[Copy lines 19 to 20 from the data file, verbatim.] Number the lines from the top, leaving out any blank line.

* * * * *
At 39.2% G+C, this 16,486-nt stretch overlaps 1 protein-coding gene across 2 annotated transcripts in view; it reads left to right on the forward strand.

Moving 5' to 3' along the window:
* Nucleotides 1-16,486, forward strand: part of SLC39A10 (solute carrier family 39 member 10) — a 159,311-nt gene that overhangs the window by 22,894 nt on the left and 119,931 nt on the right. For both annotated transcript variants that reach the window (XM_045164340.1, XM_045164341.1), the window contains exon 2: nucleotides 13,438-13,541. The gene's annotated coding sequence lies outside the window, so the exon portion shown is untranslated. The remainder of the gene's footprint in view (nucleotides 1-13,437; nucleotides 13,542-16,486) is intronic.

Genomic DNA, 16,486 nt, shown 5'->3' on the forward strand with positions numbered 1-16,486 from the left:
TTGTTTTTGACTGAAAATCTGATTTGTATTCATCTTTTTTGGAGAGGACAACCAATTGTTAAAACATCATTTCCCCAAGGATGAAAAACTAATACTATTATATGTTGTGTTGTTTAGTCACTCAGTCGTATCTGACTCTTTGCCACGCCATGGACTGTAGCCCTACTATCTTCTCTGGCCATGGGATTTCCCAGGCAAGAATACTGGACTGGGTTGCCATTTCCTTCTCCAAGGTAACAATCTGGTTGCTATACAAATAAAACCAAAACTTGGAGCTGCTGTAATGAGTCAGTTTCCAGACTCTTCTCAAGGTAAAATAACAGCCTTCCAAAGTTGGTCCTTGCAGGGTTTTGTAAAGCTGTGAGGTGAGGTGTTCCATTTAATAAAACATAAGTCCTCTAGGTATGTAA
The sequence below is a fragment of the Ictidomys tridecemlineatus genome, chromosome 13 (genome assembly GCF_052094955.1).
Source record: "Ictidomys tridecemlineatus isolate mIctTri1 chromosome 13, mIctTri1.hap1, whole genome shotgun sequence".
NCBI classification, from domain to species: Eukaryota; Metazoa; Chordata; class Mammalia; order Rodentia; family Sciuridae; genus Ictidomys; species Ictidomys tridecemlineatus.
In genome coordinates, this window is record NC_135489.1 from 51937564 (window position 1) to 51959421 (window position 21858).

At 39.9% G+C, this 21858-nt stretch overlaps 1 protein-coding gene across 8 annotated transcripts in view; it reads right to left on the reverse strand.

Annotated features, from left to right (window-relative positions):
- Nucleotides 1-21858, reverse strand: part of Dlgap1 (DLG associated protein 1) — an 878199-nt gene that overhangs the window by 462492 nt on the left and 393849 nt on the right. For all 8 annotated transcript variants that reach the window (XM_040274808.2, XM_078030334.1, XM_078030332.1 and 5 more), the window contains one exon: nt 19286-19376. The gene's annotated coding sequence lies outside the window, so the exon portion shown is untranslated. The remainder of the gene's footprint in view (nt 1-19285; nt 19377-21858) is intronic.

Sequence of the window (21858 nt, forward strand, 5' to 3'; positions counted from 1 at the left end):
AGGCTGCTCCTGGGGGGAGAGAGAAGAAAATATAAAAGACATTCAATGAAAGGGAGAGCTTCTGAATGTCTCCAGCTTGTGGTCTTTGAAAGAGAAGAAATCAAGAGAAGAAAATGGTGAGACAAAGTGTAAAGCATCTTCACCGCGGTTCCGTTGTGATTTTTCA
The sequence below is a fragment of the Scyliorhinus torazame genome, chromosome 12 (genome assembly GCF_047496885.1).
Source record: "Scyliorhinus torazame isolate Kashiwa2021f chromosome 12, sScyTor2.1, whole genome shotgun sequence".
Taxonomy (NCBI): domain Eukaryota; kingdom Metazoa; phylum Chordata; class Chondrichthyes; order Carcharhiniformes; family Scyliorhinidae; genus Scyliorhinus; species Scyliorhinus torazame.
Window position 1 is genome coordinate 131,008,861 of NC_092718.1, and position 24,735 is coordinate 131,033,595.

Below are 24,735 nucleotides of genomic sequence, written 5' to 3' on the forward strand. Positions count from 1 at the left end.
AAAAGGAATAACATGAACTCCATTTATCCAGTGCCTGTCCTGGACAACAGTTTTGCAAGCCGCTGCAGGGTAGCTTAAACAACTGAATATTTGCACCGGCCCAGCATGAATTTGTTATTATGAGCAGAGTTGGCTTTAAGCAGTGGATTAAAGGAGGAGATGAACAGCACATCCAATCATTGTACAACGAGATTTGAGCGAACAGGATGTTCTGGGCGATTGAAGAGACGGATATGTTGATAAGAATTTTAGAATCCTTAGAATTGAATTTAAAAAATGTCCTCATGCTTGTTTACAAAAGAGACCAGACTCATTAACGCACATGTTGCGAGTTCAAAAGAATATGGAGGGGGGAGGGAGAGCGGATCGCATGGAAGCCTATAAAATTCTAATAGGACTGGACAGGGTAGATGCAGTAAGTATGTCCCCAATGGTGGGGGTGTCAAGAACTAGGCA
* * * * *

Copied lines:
Below are 24,735 nucleotides of genomic sequence, written 5' to 3' on the forward strand. Positions count from 1 at the left end.
AAAAGGAATAACATGAACTCCATTTATCCAGTGCCTGTCCTGGACAACAGTTTTGCAAGCCGCTGCAGGGTAGCTTAAACAACTGAATATTTGCACCGGCCCAGCATGAATTTGTTATTATGAGCAGAGTTGGCTTTAAGCAGTGGATTAAAGGAGGAGATGAACAGCACATCCAATCATTGTACAACGAGATTTGAGCGAACAGGATGTTCTGGGCGATTGAAGAGACGGATATGTTGATAAGAATTTTAGAATCCTTAGAATTGAATTTAAAAAATGTCCTCATGCTTGTTTACAAAAGAGACCAGACTCATTAACGCACATGTTGCGAGTTCAAAAGAATATGGAGGGGGGAGGGAGAGCGGATCGCATGGAAGCCTATAAAATTCTAATAGGACTGGACAGGGTAGATGCAGTAAGTATGTCCCCAATGGTGGGGGTGTCAAGAACTAGGCA